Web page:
Cuttings

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  • #14641

    Jacqui
    Moderator

    I copied this ages ago from Edith Smith in Florida. I hope it is useful:

    The wonderful thing about growing new plants from cuttings is that it saves us money. This may be a strange thing for a nursery to teach, but our stand is that whatever makes butterfly gardening more fun for you is best for us also. Here is an outline of instructions for propagating butterfly plants or other plants from a stem of a plant you or a friend already own.

    Use sterile pots and utensils! Mix 1 part bleach to 10 parts water and dip pots andutensils for a minute. Rinse and drain. This is the method of sterilizing approved by those who certify nurseries for Organic Certification in the State of Florida.

    Use quality media. Media is the term used for a mix that actually doesn’t contain soil. It has peat, vermiculite, and possibly perlite and moss. Cheap soil will clump and inhibit root development and growth. If you prefer, use a rooting hormone. Rooting hormones usually speed root development and make possible the rooting of some plants that would be extremely difficult to root otherwise. (Milkweed and lantana doesn’t need rooting hormone.)

    Roots breathe. If left in water or media too saturated the result is a plant that will die and the roots rot. Don’t water too often, instead, when you do water, water until you see water running out of the bottom of the pot. Experience is the best teacher. How often you water depends on the humidity, the temperature, the media you use, and other factors. Don’t let the soil dry out but don’t keep it soggy.

    Be sure your parent plant is healthy and vigorous if possible. However, if you have a plant that is doing badly, many times you can take a cutting and start a new plant from that cutting before the original plant dies.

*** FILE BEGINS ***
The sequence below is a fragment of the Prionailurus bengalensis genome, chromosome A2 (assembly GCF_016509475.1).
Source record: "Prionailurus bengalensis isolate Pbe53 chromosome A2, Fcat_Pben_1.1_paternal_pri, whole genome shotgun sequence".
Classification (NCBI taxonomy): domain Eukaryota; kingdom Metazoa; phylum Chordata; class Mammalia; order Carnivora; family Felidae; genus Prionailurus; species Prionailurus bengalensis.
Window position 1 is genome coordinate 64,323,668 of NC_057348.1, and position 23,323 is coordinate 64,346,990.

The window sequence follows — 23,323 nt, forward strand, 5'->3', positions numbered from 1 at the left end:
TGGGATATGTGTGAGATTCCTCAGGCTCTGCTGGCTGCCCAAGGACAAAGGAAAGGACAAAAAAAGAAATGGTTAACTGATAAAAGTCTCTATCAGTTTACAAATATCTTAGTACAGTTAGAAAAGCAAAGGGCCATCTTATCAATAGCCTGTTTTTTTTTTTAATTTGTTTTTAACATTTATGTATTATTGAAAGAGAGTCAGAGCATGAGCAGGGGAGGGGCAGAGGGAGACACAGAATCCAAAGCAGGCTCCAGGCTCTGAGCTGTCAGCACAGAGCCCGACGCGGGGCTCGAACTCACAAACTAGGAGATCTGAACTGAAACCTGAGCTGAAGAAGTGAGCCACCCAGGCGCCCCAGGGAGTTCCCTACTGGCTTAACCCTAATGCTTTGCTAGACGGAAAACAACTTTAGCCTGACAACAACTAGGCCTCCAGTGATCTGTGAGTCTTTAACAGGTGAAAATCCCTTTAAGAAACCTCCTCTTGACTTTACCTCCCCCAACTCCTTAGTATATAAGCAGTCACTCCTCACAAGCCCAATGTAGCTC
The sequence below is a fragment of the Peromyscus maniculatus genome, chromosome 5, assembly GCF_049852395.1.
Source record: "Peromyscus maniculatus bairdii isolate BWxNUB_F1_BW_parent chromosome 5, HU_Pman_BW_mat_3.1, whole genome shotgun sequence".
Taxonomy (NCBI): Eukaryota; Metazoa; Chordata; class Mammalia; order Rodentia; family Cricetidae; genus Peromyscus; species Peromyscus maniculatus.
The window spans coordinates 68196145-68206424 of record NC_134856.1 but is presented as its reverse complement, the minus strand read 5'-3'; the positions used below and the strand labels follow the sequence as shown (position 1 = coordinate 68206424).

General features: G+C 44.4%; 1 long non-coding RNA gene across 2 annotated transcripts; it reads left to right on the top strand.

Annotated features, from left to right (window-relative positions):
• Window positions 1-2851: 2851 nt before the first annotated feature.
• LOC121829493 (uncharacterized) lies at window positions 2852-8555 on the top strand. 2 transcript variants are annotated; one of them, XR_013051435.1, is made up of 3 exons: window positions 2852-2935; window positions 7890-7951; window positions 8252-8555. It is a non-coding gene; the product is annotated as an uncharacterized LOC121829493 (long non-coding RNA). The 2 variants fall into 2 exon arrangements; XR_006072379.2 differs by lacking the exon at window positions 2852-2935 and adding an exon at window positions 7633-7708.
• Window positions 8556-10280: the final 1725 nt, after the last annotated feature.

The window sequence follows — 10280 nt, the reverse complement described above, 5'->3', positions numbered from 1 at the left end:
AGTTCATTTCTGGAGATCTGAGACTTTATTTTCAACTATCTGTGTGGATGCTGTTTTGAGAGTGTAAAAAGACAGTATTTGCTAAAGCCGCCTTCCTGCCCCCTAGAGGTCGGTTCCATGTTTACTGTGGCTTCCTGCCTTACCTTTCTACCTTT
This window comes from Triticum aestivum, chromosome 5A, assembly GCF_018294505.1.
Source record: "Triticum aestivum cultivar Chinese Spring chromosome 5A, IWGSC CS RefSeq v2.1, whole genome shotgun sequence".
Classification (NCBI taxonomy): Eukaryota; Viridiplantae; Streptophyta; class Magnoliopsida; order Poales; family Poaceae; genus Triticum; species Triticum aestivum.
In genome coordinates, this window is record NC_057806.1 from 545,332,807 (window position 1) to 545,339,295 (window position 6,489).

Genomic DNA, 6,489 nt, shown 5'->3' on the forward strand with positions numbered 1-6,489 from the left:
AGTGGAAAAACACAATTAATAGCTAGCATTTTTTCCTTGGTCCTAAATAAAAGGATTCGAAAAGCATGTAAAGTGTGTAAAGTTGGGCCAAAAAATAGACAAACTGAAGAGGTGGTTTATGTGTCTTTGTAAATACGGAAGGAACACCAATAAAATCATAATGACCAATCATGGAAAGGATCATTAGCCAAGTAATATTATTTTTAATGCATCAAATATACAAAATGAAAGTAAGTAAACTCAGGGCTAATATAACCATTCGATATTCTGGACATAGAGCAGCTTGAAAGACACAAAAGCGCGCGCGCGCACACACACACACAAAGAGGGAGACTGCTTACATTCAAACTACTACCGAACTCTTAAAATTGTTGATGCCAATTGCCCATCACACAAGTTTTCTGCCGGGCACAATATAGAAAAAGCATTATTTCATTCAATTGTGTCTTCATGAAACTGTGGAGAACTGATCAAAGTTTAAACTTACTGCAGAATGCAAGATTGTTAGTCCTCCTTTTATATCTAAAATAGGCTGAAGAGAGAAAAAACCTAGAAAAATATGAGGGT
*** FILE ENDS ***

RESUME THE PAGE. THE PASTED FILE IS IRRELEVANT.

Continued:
Some plants are choosy and must be propagated at certain times of the year. As you experiment, you’ll learn when to propagate each species.

    Using sterile pots, sterile utensils, and quality media, prepare your pots for the cutting. Fill the pot almost full of media and water thoroughly. Be sure the top of the media has a slight dip toward the center, like a bowl. This causes the water to run toward the center when watering after it has rooted instead of running to the edge of the pot and out the bottom. Have all your tools ready to use.

    Cut the stem of the plant you wish to propagate to a little over 5 inches long and immediately place the cut end in water. Some plants will need to be cut longer. The general rule is to have at least one leaf node (where the leaves branch off the stem) under the media and a minimum of two leaf nodes above the media.When ready to insert your cutting into the media, cut the top tip of the cutting off the stem. This causes the new plant to branch instead of grow straight upward in just one stalk. Strip the bottom two inches of the plant of leaves. Re-cut the bottom 1/2 inch or so of stem but be sure the cut is about 1/3 to1/2 inch below where leaves were growing. If you prefer to use rooting hormone (such as Hormodin) dip the bottom inch into the rooting hormone. Insert the stem into the media about 1-1/2 inches. Cover the cutting with a plastic bottle with the bottom cut off and the cap removed. Keep in shade as the sun will turn your mini-greenhouse into an oven and cook your cuttings. Water from the bottom regularly, without letting the soil get soggy. Watch for roots coming out of the bottom of the pot. This will take several weeks or months depending on which species of plant you are rooting. When roots start to appear, remove the bottle. Let grow a week or so without disturbing to allow it to adjust to it’s move out of the greenhouse. Water requirements are greater when the bottle is removed. Humidity is high in the bottle and removing the bottle may cause a little wilt for a few days as the plant adjusts.

    Remember not all plants will root from cuttings. Again, experimentation is a great teacher. Feel free to phone or write and ask for advice or information..

    ONCE your plant has rooted and grown too large for the pot you can use a different (less expensive) media for the larger pot. Check around to find where nurseries in your area buy thier nursery soil. We use the more expensive media up to a 6" pot size, then a nursery soil (NOT the cheap stuff at the stores in bags) for 1 gallon and larger. We have large dumptrucks deliver several times a year to our nursery. You will probably want to take a pickup and purchase just a yard at one time.

    Propagation From Root Cuttings

    To start new plants from root cuttings, dig up some of the roots of the plant you want to multiply. Plant the roots as if they were seed or bulbs. Water the soil and patiently wait. Don’t let the media completely dry out, but don’t saturate it and rot the root. New plants will emerge from the roots.

    Edith.

    Edith Smith

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  • #26344

    Anna
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    Good on you posting this Jacqui…its great.

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